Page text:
Pitch: Debug Description macro

Hello all,

We would like to add a macro, to the Swift standard library, that improves debugging in the following ways:

  • Debugger users will be able to see debug descriptions in circumstances they previously could not, such as Xcode’s variable view and crashlogs
  • Code authors can implement, in Swift, how the debugger summarizes their data type – via compatible debugDescription or description implementations

To demonstrate, consider an example:

struct Student: CustomDebugStringConvertible {
  var name: String
  var id: Int
  // more properties
  var debugDescription: String {
    "\(id): \(name)"

To display this debug description, LLDB needs to perform expression evaluation. LLDB does expression evaluation on demand, commonly using the po command. Outside of explicit commands, expression evaluation is generally not performed, and in some cases not even possible.

Expression evaluation can be avoided in this case, by defining an LLDB Type Summary. The following manually constructed command creates a type summary using LLDB’s summary string format:

(lldb) type summary add -s '${var.id}: ${var.name}' PupilKit.Student

In this case, and many others, the Swift source of debugDescription can be converted to an LLDB type summary. Any debugDescription implementation that references only stored properties, should in theory be convertible.

We propose a macro which converts compatible implementations of debugDescription or description into LLDB summary strings, and will embed that string into the binary. LLDB will load these records automatically. An additional benefit of this reuse is authors can write unit test for their debug descriptions, to catch regressions.

In the above example, the change is the minor addition of the macro:

struct Student: CustomDebugStringConvertible {
  // same as before

The @DebugDescription macro generates global constants (via the peer role) that contains the type name, and the converted summary string. For demonstration only, the expanded macro might look like:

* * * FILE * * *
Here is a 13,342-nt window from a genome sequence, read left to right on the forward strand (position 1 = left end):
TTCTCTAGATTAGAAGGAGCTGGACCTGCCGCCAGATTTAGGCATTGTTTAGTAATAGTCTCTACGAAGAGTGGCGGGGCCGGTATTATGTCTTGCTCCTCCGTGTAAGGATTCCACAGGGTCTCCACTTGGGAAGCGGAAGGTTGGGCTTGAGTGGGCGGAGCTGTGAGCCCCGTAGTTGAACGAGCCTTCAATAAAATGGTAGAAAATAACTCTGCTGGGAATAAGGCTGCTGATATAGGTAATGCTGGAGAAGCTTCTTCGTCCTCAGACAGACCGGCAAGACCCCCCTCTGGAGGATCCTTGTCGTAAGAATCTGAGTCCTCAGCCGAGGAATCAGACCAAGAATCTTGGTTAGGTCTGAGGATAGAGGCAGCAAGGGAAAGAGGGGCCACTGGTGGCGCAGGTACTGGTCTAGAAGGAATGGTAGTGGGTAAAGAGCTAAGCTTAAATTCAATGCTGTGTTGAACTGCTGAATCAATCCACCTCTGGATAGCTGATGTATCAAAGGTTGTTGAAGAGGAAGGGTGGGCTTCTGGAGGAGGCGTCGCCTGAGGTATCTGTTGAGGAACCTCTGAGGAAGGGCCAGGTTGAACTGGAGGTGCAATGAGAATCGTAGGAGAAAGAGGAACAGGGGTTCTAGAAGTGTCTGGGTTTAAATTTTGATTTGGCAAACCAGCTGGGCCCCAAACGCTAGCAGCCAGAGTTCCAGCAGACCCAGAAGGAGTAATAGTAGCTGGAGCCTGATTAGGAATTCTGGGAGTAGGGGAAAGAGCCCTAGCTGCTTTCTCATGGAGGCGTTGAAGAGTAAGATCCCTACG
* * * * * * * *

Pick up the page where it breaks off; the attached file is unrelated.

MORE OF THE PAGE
let Student_lldb_summary = ("PupilKit.Student", "${var.id}: ${var.name}")

The reason this is demonstration only is that @_section globals do not support String values. Instead, the values emitted will be tuples of UInt8 (in UTF-8 encoding). Additionally, the implementation would support other platform specific section names (the above is Darwin specific).

When attached to an incompatible implementation of debugDescription or description, the macro will emit a warning or error. An incompatible implementation is one that requires expression evaluation, this includes function calls, initializers, arithmetic and other operators, casting, etc. Anything outside of property reads can be assumed to require expression evaluation. The initial version will support string literals, as they map to directly to summary strings. To support a wider range of implementations, such as those that construct strings using conditionals or loops (but still not function calls) the macro would instead generate an LLDB script. This functionality would be a future improvement.

Unfortunately, there are cases where the macro would be not be able to identify an incompatible implementation. A computed property, unlike a stored property, requires expression evaluation. At the AST level, some references to computed properties can appear indistinguishable from a reference to a stored property. This is an inherent constraint of macros and the scope of the AST that’s made available to them. When the macro is unable to identify use of a computed property at compile time, LLDB will emit a warning at debug time.

Thank you for your feedback and ideas!


Having just spent a couple of hours fighting with LLDB's Python interface to generate a type summary with some conditional logic, I think this would be fantastic.

The two most vexing issues I've run into with LLDB type summaries and Swift are:

  1. Getting the type names correct so that the summaries actually get used, especially with generics, which IIRC can require regular expressions in type summary add.
  2. Any sort of conditional logic, which by definition requires using LLDB's Python API.

For the former, it would be a big win to just not have to figure out what the type names are. Even better, it would be great to be able to generate debug descriptions for a generic type with the ability to provide an override for a specific specialization, e.g.